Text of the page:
Let us pray. Jesus, if I knew that it would be you picking from my fields I don't think I would hesitate to leave some good pickings. But most of the time I don't know exactly where my giving goes. Most of the time I am disdainful of the poor and distrustful of aliens. Help me to not hoard what you have given me and to see you in everyone. Help me to be gracious and give freely.
Rage of the Age
Tattooing is the rage of the age. It used to be that only low-lifes or drunken sailors would get a tattoo because they were a shameful thing. Obviously that is not true in the U.S. today. People proudly display the marks on their bodies. Some even turn their bodies into canvasses for tattooers, becoming living billboards. Even Christians today get tattoos of crosses or Scripture verses.
But as we saw in our last post, the Mosaic law forbids tattoos. Who would have thought that tattoos had been around that long, but they have. Leviticus 19:38 states, "Do not cut your bodies for the dead or put tattoo marks on yourselves. I am the Lord." Some interpreters propose that this only applies to a mourning practice of getting tattoos in memory of a loved one. Others say that it applies to all tattoos. Still others that it has to do with cutting the body and not causing infections. I was taught, as a child, simply not to deface the body that God gave you. Our bodies are beautiful and precious because God made them and they are his gift to us.
When Jesus summarized the law as to love God with all your heart and to love your neighbor as yourself, he summarized this part of the law also. So cutting our bodies and getting tattoos fall under not loving ourselves. We are God's handiwork. We should be loved and appreciated.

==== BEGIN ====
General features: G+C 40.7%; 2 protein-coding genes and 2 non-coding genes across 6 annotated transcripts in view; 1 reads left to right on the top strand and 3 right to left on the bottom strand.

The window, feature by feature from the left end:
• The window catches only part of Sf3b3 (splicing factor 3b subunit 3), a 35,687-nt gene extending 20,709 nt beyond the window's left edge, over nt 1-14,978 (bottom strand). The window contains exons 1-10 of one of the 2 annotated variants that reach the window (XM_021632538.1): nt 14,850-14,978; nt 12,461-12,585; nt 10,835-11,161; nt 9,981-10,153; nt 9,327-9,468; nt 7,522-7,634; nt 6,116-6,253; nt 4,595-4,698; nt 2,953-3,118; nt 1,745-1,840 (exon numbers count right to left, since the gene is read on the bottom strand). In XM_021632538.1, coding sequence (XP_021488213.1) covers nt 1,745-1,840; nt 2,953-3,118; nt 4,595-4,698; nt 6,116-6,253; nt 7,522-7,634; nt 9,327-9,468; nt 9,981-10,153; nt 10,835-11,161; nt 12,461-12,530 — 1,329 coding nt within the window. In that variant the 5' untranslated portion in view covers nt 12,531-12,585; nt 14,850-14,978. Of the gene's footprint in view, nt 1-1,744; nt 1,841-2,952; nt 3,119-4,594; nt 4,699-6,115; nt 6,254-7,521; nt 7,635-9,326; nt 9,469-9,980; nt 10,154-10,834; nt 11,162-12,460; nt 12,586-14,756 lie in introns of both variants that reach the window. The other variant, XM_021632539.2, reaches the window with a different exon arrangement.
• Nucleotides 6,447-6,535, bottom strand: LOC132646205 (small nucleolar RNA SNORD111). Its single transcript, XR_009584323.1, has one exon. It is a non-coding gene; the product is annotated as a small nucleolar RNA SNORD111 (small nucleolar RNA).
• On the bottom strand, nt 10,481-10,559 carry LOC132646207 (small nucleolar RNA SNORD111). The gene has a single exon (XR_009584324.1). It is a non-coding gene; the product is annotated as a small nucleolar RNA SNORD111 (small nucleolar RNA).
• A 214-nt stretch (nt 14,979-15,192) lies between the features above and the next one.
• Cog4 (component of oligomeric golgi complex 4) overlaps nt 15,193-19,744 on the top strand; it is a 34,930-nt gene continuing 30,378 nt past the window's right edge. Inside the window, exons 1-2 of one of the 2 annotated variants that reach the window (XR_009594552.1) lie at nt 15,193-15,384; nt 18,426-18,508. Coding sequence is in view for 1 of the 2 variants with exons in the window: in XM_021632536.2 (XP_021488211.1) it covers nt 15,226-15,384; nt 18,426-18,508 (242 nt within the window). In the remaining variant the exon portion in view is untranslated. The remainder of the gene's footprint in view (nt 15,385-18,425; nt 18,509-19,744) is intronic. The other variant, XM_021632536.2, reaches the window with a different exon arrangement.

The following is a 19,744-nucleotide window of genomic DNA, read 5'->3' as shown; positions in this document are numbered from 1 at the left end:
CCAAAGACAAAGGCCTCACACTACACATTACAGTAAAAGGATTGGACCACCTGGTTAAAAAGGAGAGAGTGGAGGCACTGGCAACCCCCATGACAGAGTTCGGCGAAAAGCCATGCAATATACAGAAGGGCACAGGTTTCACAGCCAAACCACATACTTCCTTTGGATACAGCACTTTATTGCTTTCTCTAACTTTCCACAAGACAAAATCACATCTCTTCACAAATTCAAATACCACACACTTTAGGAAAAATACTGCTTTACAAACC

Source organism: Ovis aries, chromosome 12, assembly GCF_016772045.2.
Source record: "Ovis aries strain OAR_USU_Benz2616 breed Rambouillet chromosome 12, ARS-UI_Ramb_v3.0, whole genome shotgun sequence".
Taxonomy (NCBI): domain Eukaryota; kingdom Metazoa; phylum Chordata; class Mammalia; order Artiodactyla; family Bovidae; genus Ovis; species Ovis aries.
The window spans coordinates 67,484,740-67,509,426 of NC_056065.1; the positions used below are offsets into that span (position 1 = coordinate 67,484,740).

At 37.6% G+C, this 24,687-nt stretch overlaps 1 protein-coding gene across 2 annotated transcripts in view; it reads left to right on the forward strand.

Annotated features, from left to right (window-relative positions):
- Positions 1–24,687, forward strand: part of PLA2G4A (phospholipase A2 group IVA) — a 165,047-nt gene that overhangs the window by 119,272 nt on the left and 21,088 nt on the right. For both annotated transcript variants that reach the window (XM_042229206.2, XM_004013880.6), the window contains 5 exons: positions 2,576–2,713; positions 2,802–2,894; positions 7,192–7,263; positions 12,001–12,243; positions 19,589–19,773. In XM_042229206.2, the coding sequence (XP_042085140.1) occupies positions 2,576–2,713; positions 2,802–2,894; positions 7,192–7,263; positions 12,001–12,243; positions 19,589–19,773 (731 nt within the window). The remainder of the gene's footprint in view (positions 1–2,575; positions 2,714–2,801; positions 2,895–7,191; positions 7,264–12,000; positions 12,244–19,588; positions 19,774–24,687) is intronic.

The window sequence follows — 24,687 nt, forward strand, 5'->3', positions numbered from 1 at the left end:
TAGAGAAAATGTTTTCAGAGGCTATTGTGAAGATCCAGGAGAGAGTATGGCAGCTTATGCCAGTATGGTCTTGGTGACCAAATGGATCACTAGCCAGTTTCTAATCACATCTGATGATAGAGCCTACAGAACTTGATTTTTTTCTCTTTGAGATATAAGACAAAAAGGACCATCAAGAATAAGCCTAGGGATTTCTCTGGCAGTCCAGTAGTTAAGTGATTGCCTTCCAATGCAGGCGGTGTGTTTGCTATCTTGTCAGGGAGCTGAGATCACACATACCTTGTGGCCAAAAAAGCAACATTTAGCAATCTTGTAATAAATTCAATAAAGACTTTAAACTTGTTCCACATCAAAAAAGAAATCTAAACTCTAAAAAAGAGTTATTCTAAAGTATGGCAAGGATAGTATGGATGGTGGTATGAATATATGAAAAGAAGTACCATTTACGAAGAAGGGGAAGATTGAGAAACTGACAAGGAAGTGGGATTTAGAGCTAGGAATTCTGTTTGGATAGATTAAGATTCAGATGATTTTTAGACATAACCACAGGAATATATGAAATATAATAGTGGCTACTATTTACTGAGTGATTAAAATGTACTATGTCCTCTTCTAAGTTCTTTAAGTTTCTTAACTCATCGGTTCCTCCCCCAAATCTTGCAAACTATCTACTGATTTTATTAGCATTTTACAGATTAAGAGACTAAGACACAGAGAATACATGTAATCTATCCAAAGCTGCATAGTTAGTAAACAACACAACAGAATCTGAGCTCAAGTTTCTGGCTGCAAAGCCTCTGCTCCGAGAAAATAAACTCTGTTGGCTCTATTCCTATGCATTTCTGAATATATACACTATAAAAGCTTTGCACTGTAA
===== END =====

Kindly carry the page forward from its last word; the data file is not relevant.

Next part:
Let us pray. "Blessed is the man who does not walk in the counsel of the wicked or stand in the way of sinners or sit in the seat of mockers. But his delight is in the law of the Lord, and on his law he meditates day and night He is like a tree planted by streams of water, which yields its fruit in season and whose leaf does not wither. Whatever he does prospers." (Psalm 1:1-3)
Our God, Our Source
When I was a child, I was taught many things that "Catholics don't do." I didn't know then that these were really things that "Christians don't do." A number of examples come to mind. We didn't participate in non-Christian religions. We didn't join cults, or sects. We didn't join the Masons. We didn't consult any type of fortune teller. We didn't get tattoos.
Although God's laws have not changed, many Christians disregard these prohibitions. But I suspect God had good reasons for telling us, through Moses, not to do these things. Yes, through Moses. The laws are that old. We can find them in Leviticus 19:26-31. Leviticus 19:26b says, "Do not practice divination or sorcery." Verse 31 says, "Do not turn to mediums or seek out spiritists, for you will be defiled by them. I am the Lord your God." This law was to prevent people from looking to other sources than God for guidance. God alone knows the future. So there is no reason to consult the zodiac, astrology, crystal balls, fortune tellers or mediums. We have no need of seances, Ouija boards, witchcraft, spells, or tarot cards. We have God. He is our source. It is he whom we must consult for guidance.
For Reflection: if we have consulted any of these other sources, even if in ignorance, we need to repent. He is the Lord our God. We shall have no other gods.
Let us pray. Father, I repent of looking to any thing or any one other than you as my source, and I ask your forgiveness. You are the only one who knows the future. You are the only one who knows the full truth. You are the Lord, my God. I will not have other gods beside you.
(Photo: 123rf stock photo)
I started this website and blog on May 1, 2012. I am a Catholic who has been in ministry for many years. I first developed what I would call a close relationship with Jesus in the early 1970s. Ever since then I have been praying with people for healing and other needs. It is because I have seen so many of these prayers answered that I am so bold as to offer to pray for you individually through this website and phone line.